The gaze, then, “precedes” the idol; an object’s ability to exhaust visibility derives from the gaze that gives it sense. The idol is that object which “catches” the gaze, or which falls into the structural hole already opened by the gaze as the representation of sense. Rather than precipitating or suggesting a beyond, (as, we will see, in Lacan) the gaze cuts off a beyond for Marion, fixing on an object that renders all other thing visible; in other words, available to sense.[ii] The idol “concretizes” the gaze’s stop; its entry into full vision. Before the idol, the gaze does not strictly see, but ‘transparently transpierces’ the visible. Without the idol as the object that falls into the gaze and concretizes its arrival into the visible, no seeing—no sense—is possible. “The idol thus acts as a mirror, not as a portrait.”[iii] The idol gives the subject herself as constructed by the aims of her gaze. The idol is thus a model of perfect ideological interpellation: “If the idolatrous gaze exercises no criticism of its idol, this is because it no longer has the means to do so.”[iv]


How, then, is the icon’s visibility to be figured, in contradistinction to the idol? “The icon does not result from a vision but provokes one.”[v] The visibility of the idol is inverted in the notion of the icon. In the idol, the distinction that arises is between seen and not seen (or sense and nonsense), and what is not seen is figured as precisely unseeable; it’s simply not there; disqualified. Conversely, in the icon, the invisible is rendered as invisible; the invisible is figured as present but behind—or more correctly beyond—visibility. The invisible (nonsensical) manifests as excessive in the sense of an addition to­—or transcendence of—the visual field.

“The icon,” Marion writes, “lays out the material of wood and paint in such a way that there appears in them the intention of a transpiercing gaze emanating from them.”[vi] The gaze as figured in the icon then, is precisely the gaze from the icon. It is a gaze that manifests as emanating from the icon and apprehending the viewer, enjoining the viewer to peer beyond or behind the icon, towards the origin of the gaze. As we are seen, we see that we do not see.

Theology’s Icon and Ideology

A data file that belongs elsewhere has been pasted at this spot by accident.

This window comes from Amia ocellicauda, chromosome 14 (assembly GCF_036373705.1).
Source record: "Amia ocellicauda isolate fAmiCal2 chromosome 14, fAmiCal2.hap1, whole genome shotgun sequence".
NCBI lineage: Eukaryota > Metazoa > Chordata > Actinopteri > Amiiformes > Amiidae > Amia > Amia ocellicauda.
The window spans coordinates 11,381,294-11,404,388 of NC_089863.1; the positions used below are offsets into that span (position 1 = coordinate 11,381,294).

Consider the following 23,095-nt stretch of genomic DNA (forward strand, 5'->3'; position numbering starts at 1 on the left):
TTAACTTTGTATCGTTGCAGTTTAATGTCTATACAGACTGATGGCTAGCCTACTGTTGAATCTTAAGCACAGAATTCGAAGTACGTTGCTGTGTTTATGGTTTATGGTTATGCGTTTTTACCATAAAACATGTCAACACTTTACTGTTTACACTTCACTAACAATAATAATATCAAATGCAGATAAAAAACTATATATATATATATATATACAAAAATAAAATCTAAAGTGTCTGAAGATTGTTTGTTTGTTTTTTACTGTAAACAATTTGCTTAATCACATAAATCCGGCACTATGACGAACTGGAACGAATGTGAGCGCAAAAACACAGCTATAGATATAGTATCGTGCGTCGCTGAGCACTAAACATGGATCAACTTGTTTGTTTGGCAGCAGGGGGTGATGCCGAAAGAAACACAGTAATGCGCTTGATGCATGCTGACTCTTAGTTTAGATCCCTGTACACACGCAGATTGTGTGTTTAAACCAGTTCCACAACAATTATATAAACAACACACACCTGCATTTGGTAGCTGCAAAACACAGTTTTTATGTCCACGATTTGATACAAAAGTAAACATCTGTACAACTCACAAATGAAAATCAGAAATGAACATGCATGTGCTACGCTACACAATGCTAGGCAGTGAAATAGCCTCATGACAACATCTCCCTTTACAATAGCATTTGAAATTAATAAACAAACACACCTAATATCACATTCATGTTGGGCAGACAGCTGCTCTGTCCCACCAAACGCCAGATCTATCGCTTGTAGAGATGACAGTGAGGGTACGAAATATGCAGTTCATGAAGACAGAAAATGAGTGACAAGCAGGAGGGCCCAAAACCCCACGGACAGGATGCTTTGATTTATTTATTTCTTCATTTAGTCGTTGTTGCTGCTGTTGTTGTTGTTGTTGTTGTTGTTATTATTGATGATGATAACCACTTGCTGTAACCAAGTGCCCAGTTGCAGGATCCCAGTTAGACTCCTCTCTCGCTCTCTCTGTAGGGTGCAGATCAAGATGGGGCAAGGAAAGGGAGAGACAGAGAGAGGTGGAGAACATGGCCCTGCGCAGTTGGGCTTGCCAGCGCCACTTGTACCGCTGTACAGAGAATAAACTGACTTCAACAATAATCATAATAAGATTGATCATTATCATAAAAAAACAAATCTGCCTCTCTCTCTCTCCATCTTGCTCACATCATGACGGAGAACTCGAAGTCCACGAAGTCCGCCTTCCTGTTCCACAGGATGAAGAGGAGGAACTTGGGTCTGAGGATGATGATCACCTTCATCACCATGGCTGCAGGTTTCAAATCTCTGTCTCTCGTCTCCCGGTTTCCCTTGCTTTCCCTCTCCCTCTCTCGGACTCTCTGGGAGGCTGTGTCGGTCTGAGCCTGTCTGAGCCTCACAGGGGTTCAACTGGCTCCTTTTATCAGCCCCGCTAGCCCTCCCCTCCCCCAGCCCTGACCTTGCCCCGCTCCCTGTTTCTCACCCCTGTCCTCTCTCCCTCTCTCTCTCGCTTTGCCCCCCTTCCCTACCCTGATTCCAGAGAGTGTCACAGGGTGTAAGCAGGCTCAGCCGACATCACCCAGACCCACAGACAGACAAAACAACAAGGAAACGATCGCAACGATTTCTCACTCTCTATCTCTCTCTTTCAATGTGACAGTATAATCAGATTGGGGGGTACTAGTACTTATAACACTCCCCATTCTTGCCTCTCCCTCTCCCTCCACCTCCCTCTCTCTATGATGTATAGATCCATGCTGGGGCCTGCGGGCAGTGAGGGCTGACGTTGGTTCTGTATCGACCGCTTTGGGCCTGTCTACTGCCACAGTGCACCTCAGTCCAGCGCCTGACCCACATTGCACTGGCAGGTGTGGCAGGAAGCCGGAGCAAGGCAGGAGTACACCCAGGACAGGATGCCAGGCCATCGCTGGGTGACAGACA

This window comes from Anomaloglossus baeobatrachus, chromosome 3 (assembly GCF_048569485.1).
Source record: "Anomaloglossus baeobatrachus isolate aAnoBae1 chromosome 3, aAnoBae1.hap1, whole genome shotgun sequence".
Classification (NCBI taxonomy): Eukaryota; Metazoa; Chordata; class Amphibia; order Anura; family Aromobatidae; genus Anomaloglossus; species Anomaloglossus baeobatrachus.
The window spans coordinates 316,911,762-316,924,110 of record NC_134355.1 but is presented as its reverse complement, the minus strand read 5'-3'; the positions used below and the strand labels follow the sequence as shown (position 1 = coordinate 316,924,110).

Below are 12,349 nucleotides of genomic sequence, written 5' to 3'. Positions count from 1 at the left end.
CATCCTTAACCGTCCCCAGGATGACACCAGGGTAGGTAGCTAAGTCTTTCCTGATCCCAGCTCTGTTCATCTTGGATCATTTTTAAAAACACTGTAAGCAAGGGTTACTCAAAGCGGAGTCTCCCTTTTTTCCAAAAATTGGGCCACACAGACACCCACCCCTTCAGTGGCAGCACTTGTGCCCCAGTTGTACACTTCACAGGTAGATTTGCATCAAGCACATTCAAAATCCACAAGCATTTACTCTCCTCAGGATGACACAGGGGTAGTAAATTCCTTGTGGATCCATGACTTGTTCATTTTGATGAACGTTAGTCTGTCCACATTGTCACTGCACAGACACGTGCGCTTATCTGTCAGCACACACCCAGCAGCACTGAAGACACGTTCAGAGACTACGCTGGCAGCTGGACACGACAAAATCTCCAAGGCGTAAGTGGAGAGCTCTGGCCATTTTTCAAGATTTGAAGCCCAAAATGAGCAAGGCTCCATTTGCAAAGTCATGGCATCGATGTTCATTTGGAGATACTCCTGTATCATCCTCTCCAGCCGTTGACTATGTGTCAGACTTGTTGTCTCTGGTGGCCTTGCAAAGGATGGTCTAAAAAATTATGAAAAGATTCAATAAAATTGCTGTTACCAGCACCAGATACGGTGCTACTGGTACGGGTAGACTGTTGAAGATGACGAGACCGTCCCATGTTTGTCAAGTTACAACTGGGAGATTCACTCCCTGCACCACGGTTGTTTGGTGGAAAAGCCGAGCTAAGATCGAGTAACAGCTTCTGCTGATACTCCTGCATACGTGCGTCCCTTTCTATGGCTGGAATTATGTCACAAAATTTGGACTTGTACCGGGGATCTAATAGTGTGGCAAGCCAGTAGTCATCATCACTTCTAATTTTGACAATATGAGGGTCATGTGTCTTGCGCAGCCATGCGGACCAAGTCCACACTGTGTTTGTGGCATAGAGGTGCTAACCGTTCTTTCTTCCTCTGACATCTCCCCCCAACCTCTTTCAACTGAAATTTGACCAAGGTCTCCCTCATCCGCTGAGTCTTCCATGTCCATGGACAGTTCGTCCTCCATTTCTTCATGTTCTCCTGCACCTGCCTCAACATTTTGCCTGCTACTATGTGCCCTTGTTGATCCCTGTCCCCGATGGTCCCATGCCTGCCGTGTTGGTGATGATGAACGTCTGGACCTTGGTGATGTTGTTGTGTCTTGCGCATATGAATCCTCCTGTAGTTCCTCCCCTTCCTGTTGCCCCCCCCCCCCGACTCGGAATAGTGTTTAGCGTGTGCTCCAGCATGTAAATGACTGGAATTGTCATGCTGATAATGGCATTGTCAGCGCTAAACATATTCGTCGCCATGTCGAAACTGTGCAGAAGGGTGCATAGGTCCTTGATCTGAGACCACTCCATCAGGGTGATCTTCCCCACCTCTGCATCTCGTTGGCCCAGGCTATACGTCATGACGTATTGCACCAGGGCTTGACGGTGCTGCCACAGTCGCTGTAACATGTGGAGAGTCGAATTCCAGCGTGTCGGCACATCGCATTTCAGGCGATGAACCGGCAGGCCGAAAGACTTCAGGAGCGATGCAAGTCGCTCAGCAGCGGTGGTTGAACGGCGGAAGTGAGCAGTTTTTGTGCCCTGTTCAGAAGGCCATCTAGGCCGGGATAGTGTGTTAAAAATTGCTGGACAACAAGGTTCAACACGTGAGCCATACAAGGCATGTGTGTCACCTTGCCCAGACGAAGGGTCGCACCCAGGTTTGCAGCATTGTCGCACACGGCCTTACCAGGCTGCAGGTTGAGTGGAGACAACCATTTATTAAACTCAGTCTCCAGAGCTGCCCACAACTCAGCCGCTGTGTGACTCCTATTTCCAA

The icon, in the traditional account, depends on its idol. The coherence of this form of the icon is guaranteed only by its distinction from an object that is strictly cut off from any gaze that is not identical with the look of the viewer. In this respect, one might note that the idol is structurally homologous with the panopticon of screen theory; it perfectly constructs the visibility of its viewer, leaving no indeterminacy. The idol is the enemy of uncertainty, of any indeterminacy on the part of the visible. On might pose a rather simple question, then, to this panoptic model of power: if the discourses that construct the subject construct her perfectly, then how do these discourses themselves arise in history? If the only terms for figuring the world are those already given, then the emergence of new regimes and new figurations cannot be accounted for; perfect construction leaves no room for the emergence of constructive discourses in the first place.This is not, on the face of it, of a problem for the idol/icon distinction, however. It is, in fact, precisely the argument that this icon depends on for its legitimation: if vision produces (only) vision, if sense produces (only) sense, then under the traditional argument, it follows that one needs a transcendent condition or outside provocation to figure the encounter with the gaze. The mechanism for any possible novum must come from beyond.What I want to suggest then is not that, in the duality of the idol and the icon, the icon is formally impossible. Rather, I want to suggest that it is the idol that is is formally incoherent. If the structure of vision as such depends on the interpenetration of sense and nonsense—if (as Lacan would tell us) vision is always-already haunted by definition by the play of light—then an object that functions as an idol in the traditional sense simply cannot exist. An object which refers to and makes sense of a thought world without the gaze of the Other—in other words, without some dimension beyond bare representation, an image—could not occupy the idol’s constitutive role as an infuser of sense into the surrounding world. The only way to maintain this division would be to divorce vision from its dependence on sense. Without this dependence, however, the traditional distinction between idol and icon again collapses; the whole phenomenological distinction by which an object might manifest variably as one or the other disappears. Without the idol to infuse the icon, we are left in the domain of the gaze, in which the icon as figured by the traditional account corresponds with the gaze as a means of control.[vii]